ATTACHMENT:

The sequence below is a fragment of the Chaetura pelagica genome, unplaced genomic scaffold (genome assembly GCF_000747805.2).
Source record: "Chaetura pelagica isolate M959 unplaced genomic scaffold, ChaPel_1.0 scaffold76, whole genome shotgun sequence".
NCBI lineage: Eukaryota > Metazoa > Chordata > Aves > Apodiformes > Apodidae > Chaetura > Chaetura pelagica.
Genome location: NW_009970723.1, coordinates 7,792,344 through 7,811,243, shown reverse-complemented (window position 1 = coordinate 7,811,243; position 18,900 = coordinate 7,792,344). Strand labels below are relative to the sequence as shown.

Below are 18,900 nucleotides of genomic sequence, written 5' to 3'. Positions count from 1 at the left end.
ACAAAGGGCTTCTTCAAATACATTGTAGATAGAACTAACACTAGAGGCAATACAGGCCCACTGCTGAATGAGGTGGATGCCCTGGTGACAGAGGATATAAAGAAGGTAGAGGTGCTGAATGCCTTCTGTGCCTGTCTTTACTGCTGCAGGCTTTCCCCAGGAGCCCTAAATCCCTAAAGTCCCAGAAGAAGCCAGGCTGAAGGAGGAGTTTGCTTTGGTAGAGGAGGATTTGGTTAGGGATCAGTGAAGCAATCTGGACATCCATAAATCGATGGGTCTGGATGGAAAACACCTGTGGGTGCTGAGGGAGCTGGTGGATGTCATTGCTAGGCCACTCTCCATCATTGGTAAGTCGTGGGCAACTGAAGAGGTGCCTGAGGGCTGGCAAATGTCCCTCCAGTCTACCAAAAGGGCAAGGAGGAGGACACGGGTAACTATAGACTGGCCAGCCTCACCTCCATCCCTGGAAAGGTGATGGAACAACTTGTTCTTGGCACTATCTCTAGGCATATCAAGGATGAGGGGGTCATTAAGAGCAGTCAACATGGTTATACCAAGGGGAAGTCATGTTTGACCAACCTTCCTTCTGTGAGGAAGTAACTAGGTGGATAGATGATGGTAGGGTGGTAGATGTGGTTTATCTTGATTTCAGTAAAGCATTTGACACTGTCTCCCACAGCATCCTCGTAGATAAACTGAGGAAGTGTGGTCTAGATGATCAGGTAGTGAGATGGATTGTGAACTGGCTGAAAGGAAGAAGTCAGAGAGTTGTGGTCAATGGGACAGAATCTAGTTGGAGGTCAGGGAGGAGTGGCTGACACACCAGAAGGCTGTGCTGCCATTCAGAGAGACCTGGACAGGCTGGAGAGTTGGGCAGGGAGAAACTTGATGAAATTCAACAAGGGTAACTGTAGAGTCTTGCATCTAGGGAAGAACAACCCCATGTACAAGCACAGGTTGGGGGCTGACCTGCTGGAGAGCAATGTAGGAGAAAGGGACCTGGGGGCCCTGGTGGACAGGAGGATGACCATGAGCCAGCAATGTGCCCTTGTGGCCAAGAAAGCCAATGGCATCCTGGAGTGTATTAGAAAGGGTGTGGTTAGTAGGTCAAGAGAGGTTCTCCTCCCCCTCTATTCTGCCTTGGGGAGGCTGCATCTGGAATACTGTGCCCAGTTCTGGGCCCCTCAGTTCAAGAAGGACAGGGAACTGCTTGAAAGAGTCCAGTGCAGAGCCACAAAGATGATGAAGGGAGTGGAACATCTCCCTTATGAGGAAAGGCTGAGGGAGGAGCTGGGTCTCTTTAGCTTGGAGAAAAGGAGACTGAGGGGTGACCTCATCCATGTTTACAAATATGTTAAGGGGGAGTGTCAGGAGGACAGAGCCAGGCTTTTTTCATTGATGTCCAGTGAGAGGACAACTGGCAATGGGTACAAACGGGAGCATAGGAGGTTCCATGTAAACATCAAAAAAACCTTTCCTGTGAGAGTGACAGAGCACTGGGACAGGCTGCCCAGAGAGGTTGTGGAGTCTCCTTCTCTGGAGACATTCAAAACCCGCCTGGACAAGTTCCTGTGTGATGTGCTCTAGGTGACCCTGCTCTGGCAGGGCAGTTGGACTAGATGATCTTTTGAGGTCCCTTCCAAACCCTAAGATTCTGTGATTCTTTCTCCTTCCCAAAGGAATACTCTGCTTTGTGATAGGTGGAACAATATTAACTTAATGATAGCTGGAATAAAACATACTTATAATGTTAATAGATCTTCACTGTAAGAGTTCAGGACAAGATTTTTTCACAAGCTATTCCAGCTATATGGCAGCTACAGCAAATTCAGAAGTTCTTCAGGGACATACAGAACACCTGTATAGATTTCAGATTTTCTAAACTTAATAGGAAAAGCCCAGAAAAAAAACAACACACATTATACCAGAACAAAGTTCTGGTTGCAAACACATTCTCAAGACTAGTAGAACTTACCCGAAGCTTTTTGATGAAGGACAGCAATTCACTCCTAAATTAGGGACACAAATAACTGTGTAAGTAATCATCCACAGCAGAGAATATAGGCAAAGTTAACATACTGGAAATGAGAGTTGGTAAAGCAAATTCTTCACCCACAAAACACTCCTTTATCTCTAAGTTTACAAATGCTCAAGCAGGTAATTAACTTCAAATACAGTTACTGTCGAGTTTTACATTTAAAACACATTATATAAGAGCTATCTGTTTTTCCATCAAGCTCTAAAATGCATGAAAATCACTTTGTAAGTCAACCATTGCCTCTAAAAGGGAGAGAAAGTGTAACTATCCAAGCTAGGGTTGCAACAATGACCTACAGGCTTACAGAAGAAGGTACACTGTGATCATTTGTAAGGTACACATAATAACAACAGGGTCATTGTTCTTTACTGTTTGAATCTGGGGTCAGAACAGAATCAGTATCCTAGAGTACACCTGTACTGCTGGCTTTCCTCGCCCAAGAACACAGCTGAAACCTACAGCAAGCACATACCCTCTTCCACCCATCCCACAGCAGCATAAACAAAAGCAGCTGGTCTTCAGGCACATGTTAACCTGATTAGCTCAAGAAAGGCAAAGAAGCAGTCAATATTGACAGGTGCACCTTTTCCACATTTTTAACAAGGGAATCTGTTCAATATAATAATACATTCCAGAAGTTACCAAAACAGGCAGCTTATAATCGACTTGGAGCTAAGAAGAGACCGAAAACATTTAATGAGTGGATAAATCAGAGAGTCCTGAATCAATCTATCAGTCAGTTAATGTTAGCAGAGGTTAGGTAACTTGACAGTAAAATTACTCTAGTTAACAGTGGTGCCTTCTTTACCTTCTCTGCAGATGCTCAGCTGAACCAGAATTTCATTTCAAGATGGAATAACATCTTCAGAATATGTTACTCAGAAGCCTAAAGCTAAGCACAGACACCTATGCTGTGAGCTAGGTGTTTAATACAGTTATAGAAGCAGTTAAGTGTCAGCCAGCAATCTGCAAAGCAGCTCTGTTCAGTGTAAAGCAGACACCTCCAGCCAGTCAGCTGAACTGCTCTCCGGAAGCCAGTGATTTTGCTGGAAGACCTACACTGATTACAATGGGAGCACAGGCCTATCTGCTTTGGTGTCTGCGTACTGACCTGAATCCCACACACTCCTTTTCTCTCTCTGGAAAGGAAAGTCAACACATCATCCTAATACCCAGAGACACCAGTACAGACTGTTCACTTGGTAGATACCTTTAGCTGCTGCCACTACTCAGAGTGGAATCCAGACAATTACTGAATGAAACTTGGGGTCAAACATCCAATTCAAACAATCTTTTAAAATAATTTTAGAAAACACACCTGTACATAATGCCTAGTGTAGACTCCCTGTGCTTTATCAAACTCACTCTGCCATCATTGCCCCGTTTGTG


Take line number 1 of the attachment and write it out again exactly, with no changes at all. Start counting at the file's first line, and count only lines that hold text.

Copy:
The sequence below is a fragment of the Chaetura pelagica genome, unplaced genomic scaffold (genome assembly GCF_000747805.2).